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4 Helpful Tips for Using Life Stories and Boost Your Articles Right Now

Cover photo for 4 Helpful Tips for Using Life Stories and Boost Your Articles Right Now

1 — Nobody cares about facts.


An article without a story is not worth reading. Nothing affects us more than the emotional urge of a life story. So if your article misses one, find it now.

I’ve been thinking about the reasons that make me continue a piece of writing long enough. And in all honesty, as a writer, nothing drains my energies more than finding those reasons.

I want to understand what keeps me stuck to an article or a book because I want to replicate it in my writing. And stories have always had a crucial role in that stickiness. Even better if they are personal, life-changing, controversial, or curiosity-driven.

So I’ve introduced stories about my job, friends, and life in my articles. Some of them worked as expected, and some others failed. But I never analyzed the reasons. I’ve always thought there were more and less interesting stories. Until I realized the most meaningless story — if written well enough — can thrill readers and make them discover a deeper meaning.

Also, it is always easier to find a purpose in a simple story because it is more likely to connect with an ordinary life. So here are 4 helpful tips for using life stories in your articles and connecting with your audience.

The two goals of using life stories in your articles.

If you want to use life stories in your articles, congrats! You are halfway ahead of everyone else that is not. But using life stories incorrectly and not using them has the same results — you either disappoint your audience or annoy the people involved.

As a writer, attracting readers and making them feel emotions is one of my goals. So I use stories that resonate with a wide range of people. But, at the same time, I have to expose them with clarity to not confuse them.

I’m writing my story so that others might see fragments of themselves.

— Lena Waithe.

Also, as a secondary goal, I want to respect the privacy of the people involved in the story. If I am talking about a friend that loves self-improvement, it could be anyone. But if I talk about John, born in Italy in 1992, who works as a hairdresser, it will take at most 10 minutes for my audience to know who I am talking about.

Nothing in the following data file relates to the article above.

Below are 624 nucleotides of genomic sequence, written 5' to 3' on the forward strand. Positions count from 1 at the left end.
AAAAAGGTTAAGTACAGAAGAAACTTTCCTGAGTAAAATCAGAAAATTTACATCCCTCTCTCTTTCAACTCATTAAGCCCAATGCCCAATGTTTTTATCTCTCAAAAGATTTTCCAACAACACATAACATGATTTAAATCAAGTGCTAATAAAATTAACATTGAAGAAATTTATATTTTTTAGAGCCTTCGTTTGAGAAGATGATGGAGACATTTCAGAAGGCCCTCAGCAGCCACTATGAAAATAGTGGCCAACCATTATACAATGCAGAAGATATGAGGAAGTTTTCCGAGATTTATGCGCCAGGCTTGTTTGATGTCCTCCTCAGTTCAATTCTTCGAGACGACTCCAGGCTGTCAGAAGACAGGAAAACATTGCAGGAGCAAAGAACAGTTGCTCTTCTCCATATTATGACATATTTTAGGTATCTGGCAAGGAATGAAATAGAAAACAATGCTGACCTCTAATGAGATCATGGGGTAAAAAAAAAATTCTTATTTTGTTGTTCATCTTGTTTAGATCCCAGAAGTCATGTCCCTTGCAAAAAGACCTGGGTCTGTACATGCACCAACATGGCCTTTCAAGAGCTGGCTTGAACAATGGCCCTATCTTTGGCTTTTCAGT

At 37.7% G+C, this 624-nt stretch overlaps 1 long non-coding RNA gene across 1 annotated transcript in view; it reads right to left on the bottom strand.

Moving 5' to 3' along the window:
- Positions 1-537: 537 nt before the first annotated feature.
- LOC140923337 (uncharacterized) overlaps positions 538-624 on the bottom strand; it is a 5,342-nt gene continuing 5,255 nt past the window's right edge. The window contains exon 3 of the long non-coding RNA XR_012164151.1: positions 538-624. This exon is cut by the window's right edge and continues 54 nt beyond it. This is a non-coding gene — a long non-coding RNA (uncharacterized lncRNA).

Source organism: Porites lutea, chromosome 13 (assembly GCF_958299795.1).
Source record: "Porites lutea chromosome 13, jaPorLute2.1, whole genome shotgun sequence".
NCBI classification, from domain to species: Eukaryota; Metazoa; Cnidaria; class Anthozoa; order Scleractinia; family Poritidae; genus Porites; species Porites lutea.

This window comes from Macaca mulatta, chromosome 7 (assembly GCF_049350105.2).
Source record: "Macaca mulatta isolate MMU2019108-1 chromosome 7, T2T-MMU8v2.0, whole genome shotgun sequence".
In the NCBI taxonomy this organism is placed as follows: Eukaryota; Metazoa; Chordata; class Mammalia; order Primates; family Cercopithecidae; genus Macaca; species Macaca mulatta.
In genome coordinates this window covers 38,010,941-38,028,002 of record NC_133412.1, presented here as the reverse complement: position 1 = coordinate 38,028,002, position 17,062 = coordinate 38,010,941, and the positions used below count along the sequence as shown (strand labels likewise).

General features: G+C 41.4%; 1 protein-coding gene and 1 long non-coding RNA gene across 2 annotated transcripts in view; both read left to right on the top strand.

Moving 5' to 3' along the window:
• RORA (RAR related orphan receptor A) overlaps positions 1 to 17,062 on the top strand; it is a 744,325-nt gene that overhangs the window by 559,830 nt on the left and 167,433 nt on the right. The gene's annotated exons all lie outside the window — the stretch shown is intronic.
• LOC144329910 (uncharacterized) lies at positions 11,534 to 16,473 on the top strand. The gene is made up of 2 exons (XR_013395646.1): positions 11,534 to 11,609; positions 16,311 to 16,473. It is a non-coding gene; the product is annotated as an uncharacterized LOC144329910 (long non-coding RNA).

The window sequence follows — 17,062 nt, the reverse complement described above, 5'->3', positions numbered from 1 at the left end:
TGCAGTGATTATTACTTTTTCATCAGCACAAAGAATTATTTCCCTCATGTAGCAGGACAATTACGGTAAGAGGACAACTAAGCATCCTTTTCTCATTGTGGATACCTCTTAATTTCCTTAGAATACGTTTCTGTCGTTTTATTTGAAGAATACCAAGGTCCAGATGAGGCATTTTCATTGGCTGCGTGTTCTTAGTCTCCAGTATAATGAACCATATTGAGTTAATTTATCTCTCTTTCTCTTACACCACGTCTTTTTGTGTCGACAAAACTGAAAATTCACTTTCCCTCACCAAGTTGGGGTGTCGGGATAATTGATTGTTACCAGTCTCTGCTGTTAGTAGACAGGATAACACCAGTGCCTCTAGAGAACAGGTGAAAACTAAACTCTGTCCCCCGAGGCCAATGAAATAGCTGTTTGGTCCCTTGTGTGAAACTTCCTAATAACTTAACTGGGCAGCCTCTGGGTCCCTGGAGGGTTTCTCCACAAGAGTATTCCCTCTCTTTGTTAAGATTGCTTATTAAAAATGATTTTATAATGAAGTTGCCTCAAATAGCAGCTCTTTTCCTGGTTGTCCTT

(There is no John, born in Italy in 1992, who works as a hairdresser in my circle of friendships. His name is Mario, born in 1981, and he is a plumber).

I want to protect the people that share their stories with me and help me generate new ideas for my articles. This is my way of thanking and showing them my respect. So this is my second goal when using life stories in my articles.

To respect these goals, I listed 4 helpful tips for using life stories correctly. So here they are.

1 — Nobody cares about facts.

Storytelling is an art we learn from kindergarten and keep improving throughout our entire life. When we get back from school and narrate our day to our parents, we use storytelling to keep them interested. Or, when we go out with friends and share the latest news, we focus on the particulars and remove silly insights.

We are all storytellers. We all live in a network of stories. There isn’t a stronger connection between people than storytelling.

— Jimmy Neil Smith.

Cutting unnecessary parts and keeping people interested are the two principles of storytelling. And when I incorporate a story in an article, I want to make sure that all the useless parts are cut out. So I follow a simple checklist of tweaks and tunes.

Checklist of tweaks and tunes.

  • Are there any needless facts? If a part of the narrative doesn’t evolve the story or give any emotion, cut it from the articles.
  • Are there any redundant descriptions? When describing settings, I only focus on the characteristics that will impact my story. If I am in a dark and smelly bar, that description should function as a premonition for what is about to happen. If it is redundant, it is a cut.
  • Is the crucial point highlighted enough? Storytelling works better if the narration focuses on one concept at a time. So I make sure not to overcharge readers with multiple topics that confuse them or give my story unexpected meanings.

2 — Make sure the story resonates.

Making a life story resonate is one of the biggest challenges of a writer. Therefore, each time I add one to an article, I test it with real-life people first.

Friends gatherings have become my stories playground lately. And every time I meet someone, I involve them in my narrative and want them to root for me. So instead of narrating sterile facts, I always fill stories with emotions and unexpected events. Then, if they work, I transpose them into my articles.

When searching for a connection with readers, I care about two points.